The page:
This father, who loved his son(s) knew that his son(s) would only truly understand and love him, in return, if they chose it of their own. He had done the tasks of loving parenthood, of providing everything parental responsibility required, yet, he knew that they would only fully receive his love by choosing it of their own free will. He knew that this son was choosing a dangerous path, but he also knew the seeds that he had planted in him from birth, and had hope that they would haunt him like a hound.

The story goes on:

“After he had spent everything, there was a severe famine in that whole country, and he began to be in need. So he went and hired himself out to a citizen of that country, who sent him to his fields to feed pigs.He longed to fill his stomach with the pods that the pigs were eating, but no one gave him anything. “When he came to his senses, he said, ‘How many of my father’s hired servants have food to spare, and here I am starving to death! I will set out and go back to my father and say to him: Father, I have sinned against heaven and against you.I am no longer worthy to be called your son; make me like one of your hired servants.’ So he got up and went to his father.

And the hound was closing in.

And the seed, so long in the dry ground, began to germinate.

And the son, not out of love for his father, but out of his own physical need, turned towards home, towards his father.

“But while he was still a long way off, his father saw him and was filled with compassion for him; he ran to his son, threw his arms around him and kissed him.”

There is much in those words. Parents who love their children not just read but feel what the father here felt. The love, the compassion, the relief … for the running away of the son culminated in the the run of the father, to his son.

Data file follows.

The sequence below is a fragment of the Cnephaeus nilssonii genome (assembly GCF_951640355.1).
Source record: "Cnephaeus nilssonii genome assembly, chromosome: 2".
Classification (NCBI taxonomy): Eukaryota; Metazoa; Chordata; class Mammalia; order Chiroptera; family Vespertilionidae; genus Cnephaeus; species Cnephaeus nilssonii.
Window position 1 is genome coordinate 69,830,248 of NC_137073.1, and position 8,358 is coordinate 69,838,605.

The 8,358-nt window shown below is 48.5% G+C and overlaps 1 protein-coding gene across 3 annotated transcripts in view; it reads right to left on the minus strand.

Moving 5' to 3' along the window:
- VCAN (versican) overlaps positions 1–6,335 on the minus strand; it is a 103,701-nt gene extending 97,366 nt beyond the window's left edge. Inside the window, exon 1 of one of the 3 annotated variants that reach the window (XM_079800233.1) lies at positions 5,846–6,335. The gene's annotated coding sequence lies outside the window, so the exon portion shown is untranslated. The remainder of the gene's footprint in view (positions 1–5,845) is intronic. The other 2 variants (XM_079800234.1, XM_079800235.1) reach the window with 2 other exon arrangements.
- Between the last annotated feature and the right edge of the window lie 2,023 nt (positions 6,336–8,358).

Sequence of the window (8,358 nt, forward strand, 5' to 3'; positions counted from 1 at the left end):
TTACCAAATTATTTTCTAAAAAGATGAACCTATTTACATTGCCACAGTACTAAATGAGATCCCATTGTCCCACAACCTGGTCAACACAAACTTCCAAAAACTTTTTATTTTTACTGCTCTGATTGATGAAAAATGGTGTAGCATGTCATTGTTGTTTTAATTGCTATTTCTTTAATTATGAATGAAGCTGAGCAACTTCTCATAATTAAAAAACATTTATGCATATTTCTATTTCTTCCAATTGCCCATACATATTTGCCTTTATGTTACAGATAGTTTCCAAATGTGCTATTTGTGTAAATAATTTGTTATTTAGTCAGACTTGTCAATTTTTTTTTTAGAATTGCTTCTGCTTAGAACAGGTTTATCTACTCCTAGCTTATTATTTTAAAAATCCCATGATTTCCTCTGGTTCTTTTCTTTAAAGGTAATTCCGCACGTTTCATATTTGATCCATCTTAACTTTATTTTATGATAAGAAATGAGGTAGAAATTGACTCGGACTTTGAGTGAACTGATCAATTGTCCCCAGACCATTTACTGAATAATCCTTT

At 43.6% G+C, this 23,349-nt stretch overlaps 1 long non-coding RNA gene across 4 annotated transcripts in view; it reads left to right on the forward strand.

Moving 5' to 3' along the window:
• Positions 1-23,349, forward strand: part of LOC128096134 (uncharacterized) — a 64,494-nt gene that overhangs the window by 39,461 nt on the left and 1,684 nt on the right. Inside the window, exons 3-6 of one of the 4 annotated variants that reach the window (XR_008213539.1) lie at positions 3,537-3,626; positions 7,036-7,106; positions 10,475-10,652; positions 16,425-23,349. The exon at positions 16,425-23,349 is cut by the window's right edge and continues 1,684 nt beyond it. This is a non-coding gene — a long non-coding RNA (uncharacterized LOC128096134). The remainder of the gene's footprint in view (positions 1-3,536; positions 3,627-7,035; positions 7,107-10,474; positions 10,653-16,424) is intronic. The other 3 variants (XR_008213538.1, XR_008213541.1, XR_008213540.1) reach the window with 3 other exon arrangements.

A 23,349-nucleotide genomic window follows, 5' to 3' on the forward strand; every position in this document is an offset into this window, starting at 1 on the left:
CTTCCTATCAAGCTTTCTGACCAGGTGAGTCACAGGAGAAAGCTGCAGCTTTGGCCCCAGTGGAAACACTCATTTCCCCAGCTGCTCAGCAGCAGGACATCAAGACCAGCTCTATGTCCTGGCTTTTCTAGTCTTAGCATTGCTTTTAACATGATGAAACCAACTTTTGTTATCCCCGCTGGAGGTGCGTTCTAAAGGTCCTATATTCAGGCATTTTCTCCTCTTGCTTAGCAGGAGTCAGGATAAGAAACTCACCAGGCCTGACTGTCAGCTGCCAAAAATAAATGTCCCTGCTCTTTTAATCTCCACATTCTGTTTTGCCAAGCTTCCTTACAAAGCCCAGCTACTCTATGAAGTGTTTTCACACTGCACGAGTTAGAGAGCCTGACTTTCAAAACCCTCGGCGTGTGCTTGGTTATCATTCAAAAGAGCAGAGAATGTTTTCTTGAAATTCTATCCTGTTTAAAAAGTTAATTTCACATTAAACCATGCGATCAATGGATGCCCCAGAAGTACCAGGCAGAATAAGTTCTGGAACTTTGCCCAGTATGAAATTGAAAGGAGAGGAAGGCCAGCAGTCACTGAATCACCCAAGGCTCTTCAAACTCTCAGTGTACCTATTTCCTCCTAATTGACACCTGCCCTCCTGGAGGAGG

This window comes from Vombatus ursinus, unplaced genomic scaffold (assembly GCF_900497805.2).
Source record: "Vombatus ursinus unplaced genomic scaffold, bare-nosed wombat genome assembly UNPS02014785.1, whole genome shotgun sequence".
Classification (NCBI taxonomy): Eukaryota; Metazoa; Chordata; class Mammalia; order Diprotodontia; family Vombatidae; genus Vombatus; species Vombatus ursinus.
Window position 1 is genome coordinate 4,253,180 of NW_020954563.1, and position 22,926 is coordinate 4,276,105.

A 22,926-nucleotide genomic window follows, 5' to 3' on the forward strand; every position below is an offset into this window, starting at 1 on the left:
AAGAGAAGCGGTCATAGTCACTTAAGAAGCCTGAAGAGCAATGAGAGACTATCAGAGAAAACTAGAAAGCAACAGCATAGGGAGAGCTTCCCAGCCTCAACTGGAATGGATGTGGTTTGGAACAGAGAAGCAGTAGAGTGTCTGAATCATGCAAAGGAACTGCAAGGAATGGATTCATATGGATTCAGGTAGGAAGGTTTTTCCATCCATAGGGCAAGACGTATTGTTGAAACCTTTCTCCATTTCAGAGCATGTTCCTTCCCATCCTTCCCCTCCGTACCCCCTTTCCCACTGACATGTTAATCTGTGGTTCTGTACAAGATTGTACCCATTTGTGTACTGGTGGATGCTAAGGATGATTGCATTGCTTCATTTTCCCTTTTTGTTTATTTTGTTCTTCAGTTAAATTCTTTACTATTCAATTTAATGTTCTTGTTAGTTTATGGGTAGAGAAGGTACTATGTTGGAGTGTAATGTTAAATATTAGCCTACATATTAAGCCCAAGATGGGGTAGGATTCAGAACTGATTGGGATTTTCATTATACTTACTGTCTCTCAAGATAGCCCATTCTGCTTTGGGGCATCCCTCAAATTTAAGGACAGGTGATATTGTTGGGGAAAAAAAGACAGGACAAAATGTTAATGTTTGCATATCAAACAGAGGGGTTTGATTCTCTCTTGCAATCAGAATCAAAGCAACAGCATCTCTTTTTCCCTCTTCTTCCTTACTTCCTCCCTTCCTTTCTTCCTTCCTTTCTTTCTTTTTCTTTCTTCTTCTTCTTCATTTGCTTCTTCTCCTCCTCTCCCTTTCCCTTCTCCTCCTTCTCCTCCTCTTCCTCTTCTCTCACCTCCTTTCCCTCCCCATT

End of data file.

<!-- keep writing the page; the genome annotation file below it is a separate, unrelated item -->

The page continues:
For the child cannot outrun the love of the father, the mother.

He ran to his son, not repulsed by the son’s loss of his money, his ‘wild living’, his sins … but eager to receive him home, where the door is always open, where forgiveness always lives, where arms are outstretched … where the parents still run to the prodigal.

As CS Lewis wrote in Mere Christianity, “the great thing to remember is that … His (God’s) love for us … is not wearied by our sins, or our indifference; and, therefore, it is quite relentless in its determination that we shall be cured of those sins, at whatever cost to us, at whatever cost to Him.”

One of my favourite poems is The Hound of Heaven, by Francis Thompson. Written over a hundred years ago, it tells of how Thompson viewed running away from God, and how, like a bloodthirsty hound on the moors, God perseveres, chases and pursues us until we surrender to Him.

John Stott, in his book Why I am a Christian,” confesses that he is a Christian not because of the influence of his parents and teachers, nor to his own personal decision, but to being relentlessly pursued by ‘the Hound of Heaven’, that is, Jesus Christ himself.”

So, this model father of the Bible, why is he a model?

Quite simply because this father of the prodigal son is God himself.

He, who said yes, to handing over our inheritance into our immature, naive and arrogant hands.

He, who loves us enough to allow us to choose to receive and accept his love.

He, who desires to redeem our brokenness, our sin, if only we would recognize that the hunger in the pit of our stomach cannot be filled by anything in the world.

He, who is always, always, waiting at the gate, searching the horizon, ready to run … not just after our children, but after us, as well.


“This won’t last, it’s not the end … it’s not the end”

Behold what manner of love
The Father has given unto us,
That we should be called the sons of God